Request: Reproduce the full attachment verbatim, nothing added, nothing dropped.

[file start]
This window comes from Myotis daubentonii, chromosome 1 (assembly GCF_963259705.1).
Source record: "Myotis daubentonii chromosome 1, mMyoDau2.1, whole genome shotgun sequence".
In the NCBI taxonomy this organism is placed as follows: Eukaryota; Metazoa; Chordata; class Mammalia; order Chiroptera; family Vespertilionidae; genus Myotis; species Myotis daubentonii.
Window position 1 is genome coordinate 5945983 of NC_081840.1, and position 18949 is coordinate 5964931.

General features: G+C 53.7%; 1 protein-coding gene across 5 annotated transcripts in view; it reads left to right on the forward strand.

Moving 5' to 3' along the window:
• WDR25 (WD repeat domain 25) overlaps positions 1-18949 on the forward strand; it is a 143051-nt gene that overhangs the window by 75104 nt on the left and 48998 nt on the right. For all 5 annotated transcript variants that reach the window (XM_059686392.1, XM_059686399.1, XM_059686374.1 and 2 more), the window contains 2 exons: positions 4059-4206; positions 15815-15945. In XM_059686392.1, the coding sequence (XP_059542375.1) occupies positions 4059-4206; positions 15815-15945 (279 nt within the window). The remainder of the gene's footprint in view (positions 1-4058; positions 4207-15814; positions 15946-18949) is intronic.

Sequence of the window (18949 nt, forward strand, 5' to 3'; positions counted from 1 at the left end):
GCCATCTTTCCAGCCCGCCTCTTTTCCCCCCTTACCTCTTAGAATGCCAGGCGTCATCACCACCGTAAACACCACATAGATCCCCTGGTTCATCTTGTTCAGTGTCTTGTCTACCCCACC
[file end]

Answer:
This window comes from Myotis daubentonii, chromosome 1 (assembly GCF_963259705.1).
Source record: "Myotis daubentonii chromosome 1, mMyoDau2.1, whole genome shotgun sequence".
In the NCBI taxonomy this organism is placed as follows: Eukaryota; Metazoa; Chordata; class Mammalia; order Chiroptera; family Vespertilionidae; genus Myotis; species Myotis daubentonii.
Window position 1 is genome coordinate 5945983 of NC_081840.1, and position 18949 is coordinate 5964931.

General features: G+C 53.7%; 1 protein-coding gene across 5 annotated transcripts in view; it reads left to right on the forward strand.

Moving 5' to 3' along the window:
• WDR25 (WD repeat domain 25) overlaps positions 1-18949 on the forward strand; it is a 143051-nt gene that overhangs the window by 75104 nt on the left and 48998 nt on the right. For all 5 annotated transcript variants that reach the window (XM_059686392.1, XM_059686399.1, XM_059686374.1 and 2 more), the window contains 2 exons: positions 4059-4206; positions 15815-15945. In XM_059686392.1, the coding sequence (XP_059542375.1) occupies positions 4059-4206; positions 15815-15945 (279 nt within the window). The remainder of the gene's footprint in view (positions 1-4058; positions 4207-15814; positions 15946-18949) is intronic.

Sequence of the window (18949 nt, forward strand, 5' to 3'; positions counted from 1 at the left end):
GCCATCTTTCCAGCCCGCCTCTTTTCCCCCCTTACCTCTTAGAATGCCAGGCGTCATCACCACCGTAAACACCACATAGATCCCCTGGTTCATCTTGTTCAGTGTCTTGTCTACCCCACC